Someone on the Nextdoor message feed yesterday was complaining about a homeless encampment near his house. He wrote, sarcastically, “Wow, what a wonderful site!” What he probably intended was to write “sight” not “site.” The message could have been read to mean that he liked the encampment, or that he liked the view, when in fact he intended neither. Sarcasm, like satire, requires the reader or the audience to realize the intent. It also helps if the writer can spell correctly.
Then I read that a Drexel University professor, George Ciccariola, wrote a satirical tweet which was so misinterpreted that he received death threats. The message was “All I want for Christmas is white genocide.” It was not a public tweet, but was sent out to his large group of followers and was picked up by some conservative news media and Reddit, which then encouraged their readers to respond to the professor. He has since tried to explain himself, but the damage is done. Now his wife and children have also been threatened. To make matters worse, his university is not backing up his claim that freedom of speech makes his satire permissible.
Similarly, many of the news articles and commentary surrounding the US election that were denounced as fake news were sometimes actually attempts at humour through satire. The satirist Andy Borowitz, who writes for The New Yorker, has shown up in my Facebook newsfeed a couple of times from friends who mistook his humour for news, and I notice that he now gives his Borowitz Report column a subheading “Not the News,” just to make it clear. In addition, The New Yorker prefaces the article titles with “Satire from the Borowitz Report.”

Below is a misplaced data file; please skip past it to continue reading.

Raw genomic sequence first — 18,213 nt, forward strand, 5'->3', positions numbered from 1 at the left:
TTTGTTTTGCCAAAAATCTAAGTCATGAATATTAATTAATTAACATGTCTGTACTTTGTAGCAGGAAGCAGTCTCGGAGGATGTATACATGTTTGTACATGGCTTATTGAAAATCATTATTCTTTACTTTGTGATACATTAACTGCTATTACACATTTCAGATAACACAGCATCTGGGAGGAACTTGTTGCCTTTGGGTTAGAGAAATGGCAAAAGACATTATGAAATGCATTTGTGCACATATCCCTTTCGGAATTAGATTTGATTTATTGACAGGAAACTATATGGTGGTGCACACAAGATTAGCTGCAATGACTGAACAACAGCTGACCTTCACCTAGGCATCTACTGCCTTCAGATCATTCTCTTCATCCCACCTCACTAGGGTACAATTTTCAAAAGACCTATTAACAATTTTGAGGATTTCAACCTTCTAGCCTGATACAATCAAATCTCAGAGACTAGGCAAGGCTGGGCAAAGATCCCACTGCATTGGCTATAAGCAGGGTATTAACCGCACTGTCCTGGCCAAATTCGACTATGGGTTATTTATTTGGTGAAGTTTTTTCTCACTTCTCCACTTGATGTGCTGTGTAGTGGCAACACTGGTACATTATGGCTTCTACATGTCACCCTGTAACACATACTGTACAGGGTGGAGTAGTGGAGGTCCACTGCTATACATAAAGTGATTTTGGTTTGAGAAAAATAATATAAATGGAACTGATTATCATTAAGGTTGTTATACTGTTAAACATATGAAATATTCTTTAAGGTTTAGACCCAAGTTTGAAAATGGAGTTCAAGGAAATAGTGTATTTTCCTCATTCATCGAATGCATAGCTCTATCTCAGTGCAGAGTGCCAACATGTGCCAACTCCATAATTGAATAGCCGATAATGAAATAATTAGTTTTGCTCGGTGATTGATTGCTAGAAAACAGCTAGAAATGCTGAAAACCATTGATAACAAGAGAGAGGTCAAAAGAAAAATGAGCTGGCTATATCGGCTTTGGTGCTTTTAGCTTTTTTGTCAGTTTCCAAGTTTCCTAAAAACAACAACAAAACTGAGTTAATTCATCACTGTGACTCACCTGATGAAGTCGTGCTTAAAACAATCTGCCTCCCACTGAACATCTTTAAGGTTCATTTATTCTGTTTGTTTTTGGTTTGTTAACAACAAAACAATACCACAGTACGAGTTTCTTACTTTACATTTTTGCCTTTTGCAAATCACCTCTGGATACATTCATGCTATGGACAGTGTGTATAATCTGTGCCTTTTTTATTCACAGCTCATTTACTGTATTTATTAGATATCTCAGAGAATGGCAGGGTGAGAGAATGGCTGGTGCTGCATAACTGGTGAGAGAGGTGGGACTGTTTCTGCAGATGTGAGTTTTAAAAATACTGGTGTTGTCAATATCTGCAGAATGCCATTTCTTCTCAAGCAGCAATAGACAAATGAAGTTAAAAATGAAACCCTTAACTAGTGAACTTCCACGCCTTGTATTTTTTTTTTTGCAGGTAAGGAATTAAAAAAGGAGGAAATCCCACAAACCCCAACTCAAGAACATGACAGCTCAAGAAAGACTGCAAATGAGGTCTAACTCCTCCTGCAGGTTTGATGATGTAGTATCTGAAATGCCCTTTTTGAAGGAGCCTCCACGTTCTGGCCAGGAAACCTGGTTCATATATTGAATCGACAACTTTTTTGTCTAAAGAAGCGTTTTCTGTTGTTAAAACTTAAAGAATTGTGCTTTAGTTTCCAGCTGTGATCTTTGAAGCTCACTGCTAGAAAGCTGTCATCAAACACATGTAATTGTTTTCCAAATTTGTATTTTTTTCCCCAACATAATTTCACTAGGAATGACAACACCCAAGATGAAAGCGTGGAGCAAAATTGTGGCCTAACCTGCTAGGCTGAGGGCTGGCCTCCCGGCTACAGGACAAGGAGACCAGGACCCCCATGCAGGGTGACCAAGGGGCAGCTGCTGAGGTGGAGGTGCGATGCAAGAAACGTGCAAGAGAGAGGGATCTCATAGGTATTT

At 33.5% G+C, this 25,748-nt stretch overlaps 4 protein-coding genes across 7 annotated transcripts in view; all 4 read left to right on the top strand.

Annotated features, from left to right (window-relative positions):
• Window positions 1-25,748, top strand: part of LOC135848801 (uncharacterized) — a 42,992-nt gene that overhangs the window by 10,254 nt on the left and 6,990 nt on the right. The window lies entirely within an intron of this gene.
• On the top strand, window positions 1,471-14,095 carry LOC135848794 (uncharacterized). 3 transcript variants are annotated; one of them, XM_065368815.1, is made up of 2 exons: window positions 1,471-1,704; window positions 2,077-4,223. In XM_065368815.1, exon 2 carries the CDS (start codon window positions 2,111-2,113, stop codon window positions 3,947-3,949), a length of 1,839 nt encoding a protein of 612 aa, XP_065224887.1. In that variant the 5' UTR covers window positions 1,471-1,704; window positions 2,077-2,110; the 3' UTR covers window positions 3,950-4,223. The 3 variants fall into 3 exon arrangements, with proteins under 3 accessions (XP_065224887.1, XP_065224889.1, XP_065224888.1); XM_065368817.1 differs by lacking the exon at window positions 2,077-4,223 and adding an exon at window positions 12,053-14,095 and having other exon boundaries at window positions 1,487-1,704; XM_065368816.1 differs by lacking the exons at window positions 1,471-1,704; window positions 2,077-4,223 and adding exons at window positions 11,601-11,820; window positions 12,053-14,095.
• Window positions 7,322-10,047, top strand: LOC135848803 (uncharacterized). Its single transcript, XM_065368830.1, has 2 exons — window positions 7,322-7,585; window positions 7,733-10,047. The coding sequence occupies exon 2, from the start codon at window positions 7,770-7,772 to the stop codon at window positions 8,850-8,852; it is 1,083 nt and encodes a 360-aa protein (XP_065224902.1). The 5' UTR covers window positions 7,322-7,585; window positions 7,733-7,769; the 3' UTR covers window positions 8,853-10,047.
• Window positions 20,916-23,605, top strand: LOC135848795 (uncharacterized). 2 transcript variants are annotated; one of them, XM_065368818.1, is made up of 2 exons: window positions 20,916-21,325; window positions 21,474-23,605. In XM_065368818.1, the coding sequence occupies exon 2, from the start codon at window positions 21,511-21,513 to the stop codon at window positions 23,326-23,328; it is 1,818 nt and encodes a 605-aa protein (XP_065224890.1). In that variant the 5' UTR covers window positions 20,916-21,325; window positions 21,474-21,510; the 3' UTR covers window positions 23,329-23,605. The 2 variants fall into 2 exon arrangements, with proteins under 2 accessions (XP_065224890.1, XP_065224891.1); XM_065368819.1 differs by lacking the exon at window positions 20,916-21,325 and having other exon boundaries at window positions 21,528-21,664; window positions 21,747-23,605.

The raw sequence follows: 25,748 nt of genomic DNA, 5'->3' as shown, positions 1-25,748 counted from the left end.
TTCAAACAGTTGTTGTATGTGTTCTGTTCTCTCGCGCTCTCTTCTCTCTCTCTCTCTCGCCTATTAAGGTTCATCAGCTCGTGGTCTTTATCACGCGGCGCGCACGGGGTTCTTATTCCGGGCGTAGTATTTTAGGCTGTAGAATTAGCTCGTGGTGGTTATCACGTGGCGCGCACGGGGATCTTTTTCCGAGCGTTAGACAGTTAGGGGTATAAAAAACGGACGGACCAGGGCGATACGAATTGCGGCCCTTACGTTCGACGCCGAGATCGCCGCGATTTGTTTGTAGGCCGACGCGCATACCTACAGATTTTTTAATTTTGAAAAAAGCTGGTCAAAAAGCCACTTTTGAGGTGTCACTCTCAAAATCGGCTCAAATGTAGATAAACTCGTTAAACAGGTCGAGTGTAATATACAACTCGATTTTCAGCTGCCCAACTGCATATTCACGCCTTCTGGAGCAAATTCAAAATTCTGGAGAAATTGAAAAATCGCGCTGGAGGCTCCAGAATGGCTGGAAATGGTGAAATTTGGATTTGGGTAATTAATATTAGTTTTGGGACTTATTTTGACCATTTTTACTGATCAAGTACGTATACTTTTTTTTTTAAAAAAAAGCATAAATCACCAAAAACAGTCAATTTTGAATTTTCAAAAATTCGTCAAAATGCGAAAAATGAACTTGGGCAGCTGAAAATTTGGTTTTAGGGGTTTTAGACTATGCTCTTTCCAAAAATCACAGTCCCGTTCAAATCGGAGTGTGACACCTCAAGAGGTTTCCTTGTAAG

The problem with satire is that not everyone knows it’s meant to be a joke. One of the reasons for this is that satire is often quite unfunny. It is defined by Dictionary.com as “the use of irony, sarcasm, ridicule, or the like, in exposing, denouncing, or deriding vice, folly, etc.” So, satire reads as though it means what it says, but in fact it means the opposite.
It’s a kind of intellectual snobbery, because only the initiated get the joke and can then feel superior to all the people who don’t get it. If you don’t get the joke you are thereby doubly disrespected; first by being excluded from the joke and secondly by being sneered at for your ignorance.
According to Simon Brown, writing on Quora.com, “Satire is a literary genre which uses wit and humour to stimulate people towards a positive action while sarcasm is a statement or remark which is harshly aimed at a person.” I think Mr. Brown is being quite optimistic here, since neither satire nor sarcasm can be easily recognized in writing without prior knowledge of the writer’s intent. Also, I have real doubts about people’s ability to be stimulated to positive action quite so easily.
In any case, if I don’t get the joke, I’m going to be really pissed when I figure it out; I’ll think you deliberately made a fool of me. That is not going to make me inclined to positive action towards the satirist. In fact, it might make me want to give them a smack—in a “just kidding” sort of way, of course.